Wi16 Education Recap: Hand-selling/Upselling in a Hybrid World

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On Thursday, February 18, Virtual Winter Institute attendees joined a session called “Customer Experience and Hand-selling/Upselling in a Hybrid World,” which showcased the creative ways that booksellers have succeeded and even improved the customer experience in this new hybrid retail world.

This session was moderated by Lane Jacobson of Paulina Springs Books in Sisters, Oregon. Panelists included Sara Richmond, director of communication and client experience at Edelweiss; Phil Davies of ABA; Rosa Hernandez of Third Place Books in Lake Forest Park, Washington; Michael Barnard of Rakestraw Books in Danville, California; Cristina Rodriguez of Deep Vellum Books in Dallas, Texas (who is now at A Public Space as marketing and sales director); and Sarah Bagby of Watermark Books & Cafe in Wichita, Kansas.

Booksellers can view a recording of this session on the Education Resources page on BookWeb.org.

Here are some of the key points from the session:

  • Davies said that in March 2020 through the end of the year, there was a spike in IndieCommerce traffic — sales increased by 680 percent. In response, IndieCommerce pushed out new features to help, through the holiday season, including integration with some additional POS systems, a pick list to help stores process orders, gift invoices, and more.
  • Richmond said that booksellers can take advantage of Edelweiss360 for email marketing, a recent service that grew in popularity during the pandemic. While email newsletters can be great, she said that they might not be enough anymore. Stores have seen success sending targeted email campaigns, which can promote higher sales conversions. Campaigns can be organized by genre and comparable titles, seasonal releases, current events, and more.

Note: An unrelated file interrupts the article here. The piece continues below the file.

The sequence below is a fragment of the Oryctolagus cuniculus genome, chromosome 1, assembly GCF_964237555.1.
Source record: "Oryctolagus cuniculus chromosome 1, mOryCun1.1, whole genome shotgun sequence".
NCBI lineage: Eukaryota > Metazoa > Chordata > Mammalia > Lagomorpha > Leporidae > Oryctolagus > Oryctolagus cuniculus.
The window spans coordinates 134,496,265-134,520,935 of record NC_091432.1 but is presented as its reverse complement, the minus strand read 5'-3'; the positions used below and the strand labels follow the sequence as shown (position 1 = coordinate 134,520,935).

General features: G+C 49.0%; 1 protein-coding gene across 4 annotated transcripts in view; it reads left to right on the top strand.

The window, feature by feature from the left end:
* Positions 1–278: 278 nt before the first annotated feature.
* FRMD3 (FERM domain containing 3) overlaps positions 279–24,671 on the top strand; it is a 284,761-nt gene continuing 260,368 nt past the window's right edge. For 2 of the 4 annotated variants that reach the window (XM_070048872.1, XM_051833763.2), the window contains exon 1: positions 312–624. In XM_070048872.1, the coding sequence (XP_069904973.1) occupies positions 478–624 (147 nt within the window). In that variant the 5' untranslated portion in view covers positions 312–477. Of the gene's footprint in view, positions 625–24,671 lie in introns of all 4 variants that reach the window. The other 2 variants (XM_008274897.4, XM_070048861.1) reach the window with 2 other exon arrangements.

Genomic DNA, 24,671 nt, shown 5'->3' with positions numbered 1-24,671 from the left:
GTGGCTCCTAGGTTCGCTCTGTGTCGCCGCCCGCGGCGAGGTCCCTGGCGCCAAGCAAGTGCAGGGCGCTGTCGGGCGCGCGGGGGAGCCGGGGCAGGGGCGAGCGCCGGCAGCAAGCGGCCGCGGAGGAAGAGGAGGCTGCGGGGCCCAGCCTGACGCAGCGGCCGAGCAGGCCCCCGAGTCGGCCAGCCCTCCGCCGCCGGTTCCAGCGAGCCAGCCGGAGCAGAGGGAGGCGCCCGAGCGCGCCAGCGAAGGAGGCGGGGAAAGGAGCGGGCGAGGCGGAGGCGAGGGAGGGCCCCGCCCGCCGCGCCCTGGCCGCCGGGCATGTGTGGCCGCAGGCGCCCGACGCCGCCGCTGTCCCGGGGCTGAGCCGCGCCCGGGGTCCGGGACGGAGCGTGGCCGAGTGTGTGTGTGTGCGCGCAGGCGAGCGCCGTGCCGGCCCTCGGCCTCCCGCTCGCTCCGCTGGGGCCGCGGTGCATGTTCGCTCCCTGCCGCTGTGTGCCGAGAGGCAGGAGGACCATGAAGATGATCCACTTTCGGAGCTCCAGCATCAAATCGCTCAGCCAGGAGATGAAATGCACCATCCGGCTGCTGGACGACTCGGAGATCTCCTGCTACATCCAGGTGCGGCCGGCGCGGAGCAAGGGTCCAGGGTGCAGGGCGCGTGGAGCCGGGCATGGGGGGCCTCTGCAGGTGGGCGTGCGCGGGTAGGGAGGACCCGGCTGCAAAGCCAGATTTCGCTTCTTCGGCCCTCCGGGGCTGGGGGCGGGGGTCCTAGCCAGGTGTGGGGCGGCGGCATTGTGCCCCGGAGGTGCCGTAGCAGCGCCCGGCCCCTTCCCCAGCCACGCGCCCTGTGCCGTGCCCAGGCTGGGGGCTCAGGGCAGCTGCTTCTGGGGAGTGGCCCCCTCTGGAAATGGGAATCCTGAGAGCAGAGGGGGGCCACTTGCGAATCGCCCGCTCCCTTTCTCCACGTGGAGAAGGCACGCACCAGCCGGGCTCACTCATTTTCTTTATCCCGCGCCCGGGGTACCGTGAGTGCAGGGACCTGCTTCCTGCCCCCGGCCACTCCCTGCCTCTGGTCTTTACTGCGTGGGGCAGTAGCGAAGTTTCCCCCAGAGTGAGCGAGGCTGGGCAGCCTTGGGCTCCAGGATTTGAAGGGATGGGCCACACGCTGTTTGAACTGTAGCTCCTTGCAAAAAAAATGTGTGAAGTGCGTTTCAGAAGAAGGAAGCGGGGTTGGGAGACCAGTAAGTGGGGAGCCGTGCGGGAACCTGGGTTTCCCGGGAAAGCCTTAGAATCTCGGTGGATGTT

• Richmond said that Edelweiss360 tracks direct sales, which are the purchase of a recommended title in the campaign itself, but also “halo sales” which are the purchase of additional titles.
  • Barnard said that because of Covid in March, his store shifted to online sales almost exclusively. Online sales jumped 1,600 percent in 2020 over 2019. To accommodate the increase, Rakestraw set up a workflow that included set times for processing online orders, which could take an entire day. He noted it was important to check all the different avenues orders come through, such as social media, and to have canned responses to common questions, which Rakestraw kept in a Google Doc. His store also communicates through the admin comments field on their IndieCommerce site.
  • Rakestraw also offers curbside pickup, delivery, and shipping. Barnard said they frequently deliver to local retirement communities and customers, and they actively promote these options. He frequently adds a short thank-you note with orders, which adds to the customer’s experience.